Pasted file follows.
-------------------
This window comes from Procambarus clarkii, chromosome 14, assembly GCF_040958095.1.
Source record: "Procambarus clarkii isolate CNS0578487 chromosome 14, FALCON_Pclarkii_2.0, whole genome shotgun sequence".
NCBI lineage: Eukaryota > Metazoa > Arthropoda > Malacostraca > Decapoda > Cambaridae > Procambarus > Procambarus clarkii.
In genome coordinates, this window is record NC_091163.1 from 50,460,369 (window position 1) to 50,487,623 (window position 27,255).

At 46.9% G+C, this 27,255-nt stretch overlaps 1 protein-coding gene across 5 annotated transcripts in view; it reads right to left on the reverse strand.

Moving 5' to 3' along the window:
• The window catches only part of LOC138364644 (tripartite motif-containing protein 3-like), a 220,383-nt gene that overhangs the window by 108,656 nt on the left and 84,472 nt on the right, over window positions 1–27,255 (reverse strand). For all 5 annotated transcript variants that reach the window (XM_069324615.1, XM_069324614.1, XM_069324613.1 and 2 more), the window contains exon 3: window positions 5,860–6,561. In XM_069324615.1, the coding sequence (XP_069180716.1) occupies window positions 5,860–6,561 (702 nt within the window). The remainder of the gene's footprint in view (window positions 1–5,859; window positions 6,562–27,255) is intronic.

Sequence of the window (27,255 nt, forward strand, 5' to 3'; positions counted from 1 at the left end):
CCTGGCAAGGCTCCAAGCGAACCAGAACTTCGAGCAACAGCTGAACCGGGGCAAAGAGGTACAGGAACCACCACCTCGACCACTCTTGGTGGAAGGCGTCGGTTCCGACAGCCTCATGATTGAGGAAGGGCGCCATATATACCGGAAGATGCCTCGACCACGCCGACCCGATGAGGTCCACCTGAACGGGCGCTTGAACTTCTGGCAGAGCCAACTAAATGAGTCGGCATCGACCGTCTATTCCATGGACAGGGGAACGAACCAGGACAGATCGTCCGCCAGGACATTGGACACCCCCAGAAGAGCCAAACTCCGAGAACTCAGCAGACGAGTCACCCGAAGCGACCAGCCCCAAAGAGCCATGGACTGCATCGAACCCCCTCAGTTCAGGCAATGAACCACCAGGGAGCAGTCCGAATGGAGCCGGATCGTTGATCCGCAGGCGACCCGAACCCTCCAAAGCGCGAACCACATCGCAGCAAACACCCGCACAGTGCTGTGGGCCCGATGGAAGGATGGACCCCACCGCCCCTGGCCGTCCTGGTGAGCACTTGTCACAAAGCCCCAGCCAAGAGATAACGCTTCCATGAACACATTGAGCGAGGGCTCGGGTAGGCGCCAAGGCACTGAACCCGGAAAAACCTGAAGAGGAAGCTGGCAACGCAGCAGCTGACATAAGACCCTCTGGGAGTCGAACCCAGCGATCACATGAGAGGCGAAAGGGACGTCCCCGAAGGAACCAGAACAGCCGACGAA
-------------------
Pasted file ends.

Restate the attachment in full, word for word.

This window comes from Procambarus clarkii, chromosome 14, assembly GCF_040958095.1.
Source record: "Procambarus clarkii isolate CNS0578487 chromosome 14, FALCON_Pclarkii_2.0, whole genome shotgun sequence".
NCBI lineage: Eukaryota > Metazoa > Arthropoda > Malacostraca > Decapoda > Cambaridae > Procambarus > Procambarus clarkii.
In genome coordinates, this window is record NC_091163.1 from 50,460,369 (window position 1) to 50,487,623 (window position 27,255).

At 46.9% G+C, this 27,255-nt stretch overlaps 1 protein-coding gene across 5 annotated transcripts in view; it reads right to left on the reverse strand.

Moving 5' to 3' along the window:
• The window catches only part of LOC138364644 (tripartite motif-containing protein 3-like), a 220,383-nt gene that overhangs the window by 108,656 nt on the left and 84,472 nt on the right, over window positions 1–27,255 (reverse strand). For all 5 annotated transcript variants that reach the window (XM_069324615.1, XM_069324614.1, XM_069324613.1 and 2 more), the window contains exon 3: window positions 5,860–6,561. In XM_069324615.1, the coding sequence (XP_069180716.1) occupies window positions 5,860–6,561 (702 nt within the window). The remainder of the gene's footprint in view (window positions 1–5,859; window positions 6,562–27,255) is intronic.

Sequence of the window (27,255 nt, forward strand, 5' to 3'; positions counted from 1 at the left end):
CCTGGCAAGGCTCCAAGCGAACCAGAACTTCGAGCAACAGCTGAACCGGGGCAAAGAGGTACAGGAACCACCACCTCGACCACTCTTGGTGGAAGGCGTCGGTTCCGACAGCCTCATGATTGAGGAAGGGCGCCATATATACCGGAAGATGCCTCGACCACGCCGACCCGATGAGGTCCACCTGAACGGGCGCTTGAACTTCTGGCAGAGCCAACTAAATGAGTCGGCATCGACCGTCTATTCCATGGACAGGGGAACGAACCAGGACAGATCGTCCGCCAGGACATTGGACACCCCCAGAAGAGCCAAACTCCGAGAACTCAGCAGACGAGTCACCCGAAGCGACCAGCCCCAAAGAGCCATGGACTGCATCGAACCCCCTCAGTTCAGGCAATGAACCACCAGGGAGCAGTCCGAATGGAGCCGGATCGTTGATCCGCAGGCGACCCGAACCCTCCAAAGCGCGAACCACATCGCAGCAAACACCCGCACAGTGCTGTGGGCCCGATGGAAGGATGGACCCCACCGCCCCTGGCCGTCCTGGTGAGCACTTGTCACAAAGCCCCAGCCAAGAGATAACGCTTCCATGAACACATTGAGCGAGGGCTCGGGTAGGCGCCAAGGCACTGAACCCGGAAAAACCTGAAGAGGAAGCTGGCAACGCAGCAGCTGACATAAGACCCTCTGGGAGTCGAACCCAGCGATCACATGAGAGGCGAAAGGGACGTCCCCGAAGGAACCAGAACAGCCGACGAA